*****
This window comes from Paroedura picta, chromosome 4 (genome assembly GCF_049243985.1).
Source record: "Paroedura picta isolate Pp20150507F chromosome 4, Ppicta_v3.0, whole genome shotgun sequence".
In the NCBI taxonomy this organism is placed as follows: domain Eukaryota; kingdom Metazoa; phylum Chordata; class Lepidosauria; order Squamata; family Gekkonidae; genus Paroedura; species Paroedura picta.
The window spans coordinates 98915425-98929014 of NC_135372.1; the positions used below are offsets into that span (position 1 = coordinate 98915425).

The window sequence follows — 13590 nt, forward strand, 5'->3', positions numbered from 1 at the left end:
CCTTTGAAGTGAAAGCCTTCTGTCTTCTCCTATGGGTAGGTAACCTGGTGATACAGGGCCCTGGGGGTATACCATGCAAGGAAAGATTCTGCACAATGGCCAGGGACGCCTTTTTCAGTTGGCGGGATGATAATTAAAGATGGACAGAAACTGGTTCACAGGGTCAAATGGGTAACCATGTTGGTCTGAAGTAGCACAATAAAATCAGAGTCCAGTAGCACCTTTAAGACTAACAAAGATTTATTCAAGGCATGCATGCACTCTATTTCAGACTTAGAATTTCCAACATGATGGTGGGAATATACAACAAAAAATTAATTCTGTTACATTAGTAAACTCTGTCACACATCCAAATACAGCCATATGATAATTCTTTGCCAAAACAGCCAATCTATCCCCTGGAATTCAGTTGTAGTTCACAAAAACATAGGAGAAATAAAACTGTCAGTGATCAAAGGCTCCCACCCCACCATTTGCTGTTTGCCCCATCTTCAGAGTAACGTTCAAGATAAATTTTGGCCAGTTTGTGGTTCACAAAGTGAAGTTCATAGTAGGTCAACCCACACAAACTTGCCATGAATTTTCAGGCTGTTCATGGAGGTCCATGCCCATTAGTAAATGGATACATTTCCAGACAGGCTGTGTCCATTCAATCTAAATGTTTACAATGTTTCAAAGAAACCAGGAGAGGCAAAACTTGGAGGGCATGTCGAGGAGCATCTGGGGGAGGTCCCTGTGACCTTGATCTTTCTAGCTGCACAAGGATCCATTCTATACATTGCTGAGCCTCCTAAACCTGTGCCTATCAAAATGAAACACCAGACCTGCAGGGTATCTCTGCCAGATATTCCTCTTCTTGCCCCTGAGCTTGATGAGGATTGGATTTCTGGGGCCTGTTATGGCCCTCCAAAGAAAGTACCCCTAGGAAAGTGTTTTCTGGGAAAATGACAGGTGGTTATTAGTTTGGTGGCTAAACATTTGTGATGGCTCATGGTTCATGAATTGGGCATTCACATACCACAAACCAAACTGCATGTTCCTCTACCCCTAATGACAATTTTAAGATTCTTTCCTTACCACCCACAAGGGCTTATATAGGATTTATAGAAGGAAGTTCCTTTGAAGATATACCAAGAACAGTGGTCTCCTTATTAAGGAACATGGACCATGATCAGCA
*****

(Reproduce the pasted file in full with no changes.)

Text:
This window comes from Paroedura picta, chromosome 4 (genome assembly GCF_049243985.1).
Source record: "Paroedura picta isolate Pp20150507F chromosome 4, Ppicta_v3.0, whole genome shotgun sequence".
In the NCBI taxonomy this organism is placed as follows: domain Eukaryota; kingdom Metazoa; phylum Chordata; class Lepidosauria; order Squamata; family Gekkonidae; genus Paroedura; species Paroedura picta.
The window spans coordinates 98915425-98929014 of NC_135372.1; the positions used below are offsets into that span (position 1 = coordinate 98915425).

The window sequence follows — 13590 nt, forward strand, 5'->3', positions numbered from 1 at the left end:
CCTTTGAAGTGAAAGCCTTCTGTCTTCTCCTATGGGTAGGTAACCTGGTGATACAGGGCCCTGGGGGTATACCATGCAAGGAAAGATTCTGCACAATGGCCAGGGACGCCTTTTTCAGTTGGCGGGATGATAATTAAAGATGGACAGAAACTGGTTCACAGGGTCAAATGGGTAACCATGTTGGTCTGAAGTAGCACAATAAAATCAGAGTCCAGTAGCACCTTTAAGACTAACAAAGATTTATTCAAGGCATGCATGCACTCTATTTCAGACTTAGAATTTCCAACATGATGGTGGGAATATACAACAAAAAATTAATTCTGTTACATTAGTAAACTCTGTCACACATCCAAATACAGCCATATGATAATTCTTTGCCAAAACAGCCAATCTATCCCCTGGAATTCAGTTGTAGTTCACAAAAACATAGGAGAAATAAAACTGTCAGTGATCAAAGGCTCCCACCCCACCATTTGCTGTTTGCCCCATCTTCAGAGTAACGTTCAAGATAAATTTTGGCCAGTTTGTGGTTCACAAAGTGAAGTTCATAGTAGGTCAACCCACACAAACTTGCCATGAATTTTCAGGCTGTTCATGGAGGTCCATGCCCATTAGTAAATGGATACATTTCCAGACAGGCTGTGTCCATTCAATCTAAATGTTTACAATGTTTCAAAGAAACCAGGAGAGGCAAAACTTGGAGGGCATGTCGAGGAGCATCTGGGGGAGGTCCCTGTGACCTTGATCTTTCTAGCTGCACAAGGATCCATTCTATACATTGCTGAGCCTCCTAAACCTGTGCCTATCAAAATGAAACACCAGACCTGCAGGGTATCTCTGCCAGATATTCCTCTTCTTGCCCCTGAGCTTGATGAGGATTGGATTTCTGGGGCCTGTTATGGCCCTCCAAAGAAAGTACCCCTAGGAAAGTGTTTTCTGGGAAAATGACAGGTGGTTATTAGTTTGGTGGCTAAACATTTGTGATGGCTCATGGTTCATGAATTGGGCATTCACATACCACAAACCAAACTGCATGTTCCTCTACCCCTAATGACAATTTTAAGATTCTTTCCTTACCACCCACAAGGGCTTATATAGGATTTATAGAAGGAAGTTCCTTTGAAGATATACCAAGAACAGTGGTCTCCTTATTAAGGAACATGGACCATGATCAGCA